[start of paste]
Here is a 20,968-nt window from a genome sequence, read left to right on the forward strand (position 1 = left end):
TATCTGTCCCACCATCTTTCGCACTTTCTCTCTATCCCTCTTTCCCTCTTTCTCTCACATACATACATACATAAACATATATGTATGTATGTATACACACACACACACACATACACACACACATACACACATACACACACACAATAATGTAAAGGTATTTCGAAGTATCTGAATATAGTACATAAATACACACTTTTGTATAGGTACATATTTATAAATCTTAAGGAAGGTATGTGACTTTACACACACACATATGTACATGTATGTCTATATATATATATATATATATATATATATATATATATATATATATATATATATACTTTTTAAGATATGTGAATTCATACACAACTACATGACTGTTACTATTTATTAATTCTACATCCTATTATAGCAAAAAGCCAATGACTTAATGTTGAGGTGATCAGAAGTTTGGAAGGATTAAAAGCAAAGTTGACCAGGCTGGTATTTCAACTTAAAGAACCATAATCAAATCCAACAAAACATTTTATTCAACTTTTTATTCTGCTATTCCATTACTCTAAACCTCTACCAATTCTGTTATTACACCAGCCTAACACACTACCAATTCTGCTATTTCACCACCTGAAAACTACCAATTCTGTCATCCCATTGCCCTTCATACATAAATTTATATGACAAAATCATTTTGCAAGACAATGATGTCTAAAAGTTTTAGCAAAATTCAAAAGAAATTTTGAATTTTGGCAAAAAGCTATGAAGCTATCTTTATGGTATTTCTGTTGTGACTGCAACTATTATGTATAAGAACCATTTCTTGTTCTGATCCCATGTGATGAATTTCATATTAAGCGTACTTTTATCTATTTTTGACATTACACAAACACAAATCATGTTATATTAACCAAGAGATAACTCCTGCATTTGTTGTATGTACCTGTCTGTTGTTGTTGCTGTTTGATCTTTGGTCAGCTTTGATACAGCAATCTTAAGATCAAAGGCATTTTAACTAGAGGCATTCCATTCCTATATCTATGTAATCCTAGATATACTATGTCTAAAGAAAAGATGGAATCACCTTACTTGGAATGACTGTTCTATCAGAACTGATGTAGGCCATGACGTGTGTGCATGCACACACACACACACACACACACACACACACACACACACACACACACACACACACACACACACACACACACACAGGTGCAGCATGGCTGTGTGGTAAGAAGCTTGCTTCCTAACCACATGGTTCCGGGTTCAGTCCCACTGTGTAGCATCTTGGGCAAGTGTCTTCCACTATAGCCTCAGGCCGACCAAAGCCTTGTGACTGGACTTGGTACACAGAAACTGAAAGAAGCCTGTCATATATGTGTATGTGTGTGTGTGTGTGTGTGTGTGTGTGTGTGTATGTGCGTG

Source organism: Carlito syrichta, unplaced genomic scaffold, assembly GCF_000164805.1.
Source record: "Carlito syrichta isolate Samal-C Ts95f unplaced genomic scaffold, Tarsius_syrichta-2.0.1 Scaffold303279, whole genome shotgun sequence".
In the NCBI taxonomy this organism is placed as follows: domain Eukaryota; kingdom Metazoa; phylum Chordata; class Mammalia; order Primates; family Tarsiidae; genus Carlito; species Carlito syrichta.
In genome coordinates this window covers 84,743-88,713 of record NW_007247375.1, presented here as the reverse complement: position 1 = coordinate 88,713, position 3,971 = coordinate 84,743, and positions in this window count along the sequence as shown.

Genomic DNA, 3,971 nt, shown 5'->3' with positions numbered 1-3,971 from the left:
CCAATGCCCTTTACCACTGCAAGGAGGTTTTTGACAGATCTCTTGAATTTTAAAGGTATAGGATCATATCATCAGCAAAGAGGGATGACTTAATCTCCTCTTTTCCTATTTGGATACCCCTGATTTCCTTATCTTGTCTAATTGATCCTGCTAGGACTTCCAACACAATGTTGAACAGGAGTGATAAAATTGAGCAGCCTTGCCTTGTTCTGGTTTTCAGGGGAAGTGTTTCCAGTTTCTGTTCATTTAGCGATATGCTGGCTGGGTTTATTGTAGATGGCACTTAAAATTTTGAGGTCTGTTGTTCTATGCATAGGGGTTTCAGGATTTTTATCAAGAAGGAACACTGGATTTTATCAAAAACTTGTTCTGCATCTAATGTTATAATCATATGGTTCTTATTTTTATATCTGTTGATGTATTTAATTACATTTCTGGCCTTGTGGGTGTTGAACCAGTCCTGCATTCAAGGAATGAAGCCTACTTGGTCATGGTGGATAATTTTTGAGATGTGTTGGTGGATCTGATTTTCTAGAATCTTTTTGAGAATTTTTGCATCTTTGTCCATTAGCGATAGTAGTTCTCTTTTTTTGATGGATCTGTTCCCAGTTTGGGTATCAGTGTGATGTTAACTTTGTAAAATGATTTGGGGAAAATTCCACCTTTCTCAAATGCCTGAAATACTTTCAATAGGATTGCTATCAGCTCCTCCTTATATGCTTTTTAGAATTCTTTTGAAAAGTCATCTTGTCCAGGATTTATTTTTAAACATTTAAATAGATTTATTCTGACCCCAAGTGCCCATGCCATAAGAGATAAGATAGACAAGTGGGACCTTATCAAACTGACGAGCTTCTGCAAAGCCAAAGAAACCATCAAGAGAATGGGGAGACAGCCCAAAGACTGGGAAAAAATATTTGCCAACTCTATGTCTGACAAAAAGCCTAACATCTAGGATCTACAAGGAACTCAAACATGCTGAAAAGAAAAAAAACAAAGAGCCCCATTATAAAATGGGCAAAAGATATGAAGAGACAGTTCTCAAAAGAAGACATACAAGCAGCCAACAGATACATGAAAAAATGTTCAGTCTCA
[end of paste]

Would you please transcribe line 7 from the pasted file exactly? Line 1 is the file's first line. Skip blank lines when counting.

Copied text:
Genomic DNA, 3,971 nt, shown 5'->3' with positions numbered 1-3,971 from the left: